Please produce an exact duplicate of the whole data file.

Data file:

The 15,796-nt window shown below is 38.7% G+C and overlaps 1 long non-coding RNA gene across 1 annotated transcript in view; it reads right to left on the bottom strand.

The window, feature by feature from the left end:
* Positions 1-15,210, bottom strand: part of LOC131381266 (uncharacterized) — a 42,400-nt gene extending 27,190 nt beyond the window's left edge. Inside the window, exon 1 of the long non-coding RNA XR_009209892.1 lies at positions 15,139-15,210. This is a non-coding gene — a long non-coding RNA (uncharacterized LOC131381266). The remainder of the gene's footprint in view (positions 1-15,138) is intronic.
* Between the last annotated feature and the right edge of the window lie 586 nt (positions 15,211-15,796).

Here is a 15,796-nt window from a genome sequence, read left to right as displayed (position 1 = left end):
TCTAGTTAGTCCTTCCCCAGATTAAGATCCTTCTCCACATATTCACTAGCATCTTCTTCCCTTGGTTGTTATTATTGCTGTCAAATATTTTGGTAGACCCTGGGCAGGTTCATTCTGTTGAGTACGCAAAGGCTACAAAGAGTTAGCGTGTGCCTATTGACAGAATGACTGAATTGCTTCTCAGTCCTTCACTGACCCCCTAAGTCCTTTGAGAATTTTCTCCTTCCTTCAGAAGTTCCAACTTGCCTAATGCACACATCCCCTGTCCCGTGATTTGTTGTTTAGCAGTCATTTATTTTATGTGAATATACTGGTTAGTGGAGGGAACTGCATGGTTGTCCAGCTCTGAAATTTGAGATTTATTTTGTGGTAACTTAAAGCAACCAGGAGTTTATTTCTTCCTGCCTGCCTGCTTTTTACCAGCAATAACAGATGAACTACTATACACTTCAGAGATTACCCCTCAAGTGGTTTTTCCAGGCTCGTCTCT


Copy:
The 15,796-nt window shown below is 38.7% G+C and overlaps 1 long non-coding RNA gene across 1 annotated transcript in view; it reads right to left on the bottom strand.

The window, feature by feature from the left end:
* Positions 1-15,210, bottom strand: part of LOC131381266 (uncharacterized) — a 42,400-nt gene extending 27,190 nt beyond the window's left edge. Inside the window, exon 1 of the long non-coding RNA XR_009209892.1 lies at positions 15,139-15,210. This is a non-coding gene — a long non-coding RNA (uncharacterized LOC131381266). The remainder of the gene's footprint in view (positions 1-15,138) is intronic.
* Between the last annotated feature and the right edge of the window lie 586 nt (positions 15,211-15,796).

Here is a 15,796-nt window from a genome sequence, read left to right as displayed (position 1 = left end):
TCTAGTTAGTCCTTCCCCAGATTAAGATCCTTCTCCACATATTCACTAGCATCTTCTTCCCTTGGTTGTTATTATTGCTGTCAAATATTTTGGTAGACCCTGGGCAGGTTCATTCTGTTGAGTACGCAAAGGCTACAAAGAGTTAGCGTGTGCCTATTGACAGAATGACTGAATTGCTTCTCAGTCCTTCACTGACCCCCTAAGTCCTTTGAGAATTTTCTCCTTCCTTCAGAAGTTCCAACTTGCCTAATGCACACATCCCCTGTCCCGTGATTTGTTGTTTAGCAGTCATTTATTTTATGTGAATATACTGGTTAGTGGAGGGAACTGCATGGTTGTCCAGCTCTGAAATTTGAGATTTATTTTGTGGTAACTTAAAGCAACCAGGAGTTTATTTCTTCCTGCCTGCCTGCTTTTTACCAGCAATAACAGATGAACTACTATACACTTCAGAGATTACCCCTCAAGTGGTTTTTCCAGGCTCGTCTCT